Suburban Mayhem

I’m sure this film is going to get a lot of mixed reviews, much like the opening night film, 2:37. It’s very, well, different, and very controversial. 19-year-old Katrina is stuck in boring suburbia, still living at home with her divorced father and for her toddler daughter, although her devoted stoner boyfriend looks after the child most of the time. When Katrina’s brother Danny is sent to jail for life, after committing one of the most stupid crimes I’ve ever seen, she is devastated and will do absolutely anything to get her brother out. She decides that she needs money for an appeal, but having never worked a day in her life, and knowing that her father’s not going to help her financially, she has to think outside the box. Her solution: she must kill her father as she’s first in line for the family inheritance. She’s too lazy to do it herself, so she will have to convince one of her many boyfriends to do the job for her, but luckily she’s never had any trouble getting men to do what she wants. This film takes sibling devotion and support to a totally new and disturbing level.

Starting out as a dark comedy, this film basically turns pitch black by the end. Katrina really is the devil. She has absolutely no redeeming features and no moral boundaries. She will literally do anything to get what she wants, and we can only just sit there are watch in amazement as she succeeds. This film is really like watching a train crash. You feel disgusted and revolted, yet you know there’s nothing you can do about it and simply can’t turn away. It really is a horrible film to watch, yet at the same time, exciting and hilarious. You just watch in disbelief as some really wrong stuff just happens on screen.

The acting in this film is fantastic. The woman who plays Katrina has done a truly amazing job. This is one scary character. She’s aggressive, arrogant, pushy, cocky, sexy, loud, cheeky, and basically, just pure evil. Emily Barclay plays her perfectly. She’s the whole reason the film works. The rest of the acting was done quite well, although you’re too busy trying to understand Katrina to pay to much attention to the others. They’re basically just your stereotypical boring suburban drifters. I did think Robert (the local copper) did do a great job though, and was very convincing in his role. Katrina’s father felt kind of shallow, but I think that helped the storyline and added to Katrina’s motivations. Katrina’s neighbour is a highlight, and delivers some of the funniest lines of the film.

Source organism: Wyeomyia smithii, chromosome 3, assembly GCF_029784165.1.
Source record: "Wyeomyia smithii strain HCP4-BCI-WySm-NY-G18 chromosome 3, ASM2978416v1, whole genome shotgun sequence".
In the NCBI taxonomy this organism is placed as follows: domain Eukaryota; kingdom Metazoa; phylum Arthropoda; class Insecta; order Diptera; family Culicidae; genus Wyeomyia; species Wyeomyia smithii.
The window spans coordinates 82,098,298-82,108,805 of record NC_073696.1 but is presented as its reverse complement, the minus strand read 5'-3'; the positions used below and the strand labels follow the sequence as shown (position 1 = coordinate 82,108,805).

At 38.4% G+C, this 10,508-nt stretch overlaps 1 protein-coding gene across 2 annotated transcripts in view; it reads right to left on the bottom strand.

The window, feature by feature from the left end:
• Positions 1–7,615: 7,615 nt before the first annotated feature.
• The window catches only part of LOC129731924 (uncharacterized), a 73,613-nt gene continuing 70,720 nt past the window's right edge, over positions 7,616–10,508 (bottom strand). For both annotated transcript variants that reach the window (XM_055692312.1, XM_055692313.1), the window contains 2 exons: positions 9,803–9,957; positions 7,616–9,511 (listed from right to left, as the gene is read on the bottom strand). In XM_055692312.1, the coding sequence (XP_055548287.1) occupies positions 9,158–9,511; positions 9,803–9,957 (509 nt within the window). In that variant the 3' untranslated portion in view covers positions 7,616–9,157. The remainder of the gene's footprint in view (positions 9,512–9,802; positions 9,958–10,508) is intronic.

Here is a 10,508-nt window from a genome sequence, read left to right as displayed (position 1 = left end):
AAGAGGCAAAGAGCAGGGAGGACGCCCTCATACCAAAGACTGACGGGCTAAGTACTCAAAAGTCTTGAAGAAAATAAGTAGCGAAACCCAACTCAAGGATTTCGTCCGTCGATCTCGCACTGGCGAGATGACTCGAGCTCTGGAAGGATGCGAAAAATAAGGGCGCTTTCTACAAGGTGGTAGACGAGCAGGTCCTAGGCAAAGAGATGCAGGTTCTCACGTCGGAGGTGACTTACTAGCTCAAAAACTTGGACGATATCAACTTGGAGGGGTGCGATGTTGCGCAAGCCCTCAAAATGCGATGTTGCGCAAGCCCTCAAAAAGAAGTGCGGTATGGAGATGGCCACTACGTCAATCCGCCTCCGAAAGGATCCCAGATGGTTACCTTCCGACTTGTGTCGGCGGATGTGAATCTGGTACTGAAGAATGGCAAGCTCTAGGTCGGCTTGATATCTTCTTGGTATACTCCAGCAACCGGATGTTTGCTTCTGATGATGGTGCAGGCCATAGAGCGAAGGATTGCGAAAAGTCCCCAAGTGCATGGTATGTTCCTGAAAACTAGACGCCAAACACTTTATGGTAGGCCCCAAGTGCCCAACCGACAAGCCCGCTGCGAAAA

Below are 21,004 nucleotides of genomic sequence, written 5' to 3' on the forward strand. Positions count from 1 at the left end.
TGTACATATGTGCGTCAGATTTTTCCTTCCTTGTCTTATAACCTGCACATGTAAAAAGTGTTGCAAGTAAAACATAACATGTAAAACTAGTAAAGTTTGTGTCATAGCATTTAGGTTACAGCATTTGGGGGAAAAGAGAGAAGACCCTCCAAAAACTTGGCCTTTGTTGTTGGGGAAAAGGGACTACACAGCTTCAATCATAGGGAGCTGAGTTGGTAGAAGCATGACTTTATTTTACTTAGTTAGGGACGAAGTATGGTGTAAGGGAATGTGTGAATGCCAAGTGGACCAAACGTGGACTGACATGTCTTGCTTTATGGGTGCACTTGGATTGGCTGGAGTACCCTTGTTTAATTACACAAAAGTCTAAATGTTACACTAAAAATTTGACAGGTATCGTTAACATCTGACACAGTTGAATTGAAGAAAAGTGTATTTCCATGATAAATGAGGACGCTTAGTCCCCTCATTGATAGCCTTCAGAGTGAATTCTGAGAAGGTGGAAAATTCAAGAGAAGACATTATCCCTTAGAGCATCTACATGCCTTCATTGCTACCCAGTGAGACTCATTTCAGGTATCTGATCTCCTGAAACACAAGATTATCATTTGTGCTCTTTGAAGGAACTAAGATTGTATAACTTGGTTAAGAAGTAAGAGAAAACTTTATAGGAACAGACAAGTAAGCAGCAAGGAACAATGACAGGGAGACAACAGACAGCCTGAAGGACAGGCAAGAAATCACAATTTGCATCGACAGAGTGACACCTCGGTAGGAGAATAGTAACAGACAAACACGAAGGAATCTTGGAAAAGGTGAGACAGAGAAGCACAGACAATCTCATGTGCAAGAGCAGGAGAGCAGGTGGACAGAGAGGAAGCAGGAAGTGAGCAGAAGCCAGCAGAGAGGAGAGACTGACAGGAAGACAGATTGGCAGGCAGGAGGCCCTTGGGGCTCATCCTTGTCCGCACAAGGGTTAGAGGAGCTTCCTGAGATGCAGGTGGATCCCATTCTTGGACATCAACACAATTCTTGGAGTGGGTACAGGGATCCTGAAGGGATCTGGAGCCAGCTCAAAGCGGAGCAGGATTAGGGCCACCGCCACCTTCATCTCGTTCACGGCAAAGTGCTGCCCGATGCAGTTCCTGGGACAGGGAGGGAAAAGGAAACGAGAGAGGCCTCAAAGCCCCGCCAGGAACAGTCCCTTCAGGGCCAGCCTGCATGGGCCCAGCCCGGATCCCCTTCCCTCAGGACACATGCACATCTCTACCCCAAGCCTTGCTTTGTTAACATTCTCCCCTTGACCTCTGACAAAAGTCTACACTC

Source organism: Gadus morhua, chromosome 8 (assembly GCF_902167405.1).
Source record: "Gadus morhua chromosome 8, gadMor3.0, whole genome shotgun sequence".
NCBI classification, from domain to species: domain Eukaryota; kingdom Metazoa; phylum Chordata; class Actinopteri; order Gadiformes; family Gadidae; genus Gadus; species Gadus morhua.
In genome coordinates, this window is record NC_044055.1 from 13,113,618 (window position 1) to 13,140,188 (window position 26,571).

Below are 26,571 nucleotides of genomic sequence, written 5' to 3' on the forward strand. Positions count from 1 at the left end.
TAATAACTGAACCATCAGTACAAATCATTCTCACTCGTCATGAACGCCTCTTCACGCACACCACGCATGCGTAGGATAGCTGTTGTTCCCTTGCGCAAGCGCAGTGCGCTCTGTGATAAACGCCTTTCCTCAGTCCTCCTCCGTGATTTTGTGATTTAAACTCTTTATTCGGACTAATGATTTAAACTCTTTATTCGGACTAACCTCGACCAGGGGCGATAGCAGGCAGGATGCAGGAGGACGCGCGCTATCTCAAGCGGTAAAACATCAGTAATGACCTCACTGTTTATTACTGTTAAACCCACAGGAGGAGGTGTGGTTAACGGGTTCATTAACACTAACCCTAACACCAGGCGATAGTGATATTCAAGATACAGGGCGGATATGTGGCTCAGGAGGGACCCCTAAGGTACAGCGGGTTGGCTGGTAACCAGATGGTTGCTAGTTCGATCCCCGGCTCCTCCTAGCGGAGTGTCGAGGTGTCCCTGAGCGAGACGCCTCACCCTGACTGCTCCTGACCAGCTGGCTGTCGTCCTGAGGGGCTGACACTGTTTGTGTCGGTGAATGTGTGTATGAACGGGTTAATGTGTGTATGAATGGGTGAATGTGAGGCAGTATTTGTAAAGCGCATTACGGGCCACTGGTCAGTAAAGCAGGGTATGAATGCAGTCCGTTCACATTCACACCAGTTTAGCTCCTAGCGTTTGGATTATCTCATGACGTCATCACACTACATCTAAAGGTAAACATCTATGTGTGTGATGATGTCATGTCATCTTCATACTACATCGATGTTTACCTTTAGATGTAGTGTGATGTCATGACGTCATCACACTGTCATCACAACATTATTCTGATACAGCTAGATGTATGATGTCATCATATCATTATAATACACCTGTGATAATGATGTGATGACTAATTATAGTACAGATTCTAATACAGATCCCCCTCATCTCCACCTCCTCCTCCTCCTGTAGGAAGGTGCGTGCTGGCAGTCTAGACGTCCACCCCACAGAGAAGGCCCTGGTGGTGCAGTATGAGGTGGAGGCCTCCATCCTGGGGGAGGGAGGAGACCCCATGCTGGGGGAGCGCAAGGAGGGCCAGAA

Technically speaking, the film didn’t have the highest of production values. The footage was kind of bland and dull, and I really hated the computer graphics used in the opening sequence (the mail symbol flying through the air). Although the concept was quite good, visually, it just looked cheap and nasty. However, I did really like the title sequence, with the predictive text effect. It suited the whole suburban idea quite well, as mobile phone reliance is a fact of life in Katrina’s world. The sound was also pretty average, much like watching an episode of Neighbours or Home & Away. However, as the film is set in suburbia, the filmmakers could get away with saying it was intentional. The soundtrack/score was very appropriate (although I’m not the hugest fan of that style of music), and reminded me of the songs that blast out of the cars driving through suburban streets.

The structure of the film is very effective, shifting in time, through a series of real-time interviews, flashbacks and testimonies. By using this technique, the film has an added degree of energy and suspense. The story is told from many different perspectives, ranging from the local cop, small town gossip, friends, family, Katrina’s boyfriend and her many, many lovers. Although every one in the town is scared to death of Katrina, she’s basically a celebrity and everyone has a story to tell about her. In fact, it’s safe to say, most of the male population has probably slept with her.
Overall, as I’ve said, this is a really disturbing film about a world of sex, crime, youth culture and, as the title suggests, suburban mayhem. It’s about a girl without a conscience in a world without morals. You basically have to strap yourself in, and go for the ride as Katrina hoons around her small town, doing donuts, sleeping around, and generally making everyone’s life a living hell. But at least there’s never a dull moment in Katrina’s life (although I’m sure she doesn’t feel that way)! This is a film about a family that gets destroyed, and a daughter who literally gets away with murder. She does so many appalling things, and yet by the end of the film, despite all the horrific events that have happened, things are looking good in Katrina’s world – it’s disgusting. You really feel bad watching a girl you can’t help to despise, achieving fame and fortune by doing all the wrong things. This is a seriously rude, dark and sexy film, that will make you laugh and will make you cringe. But one of the best aspects of the film, much like 2:37, is that when you leave the theatre, your head is full of unanswered questions. Why is Katrina the way she is? Why is she so driven and so unrepentant? Is it simply a matter of brother and sisterly love, or is something else going on? For the record, I think maybe the brother is the father of her child. But I guess I’ll never find out. Finally, this quote sums up the movie best: “I knew the grandmother, she was mad. I knew the mother, she was madder. It’s genetics I reckon, that’s the only thing I can come up with. You can’t get clean water from a dirty tank”. Despite all its faults – this is a film you much watch, even if you decide you hate it.

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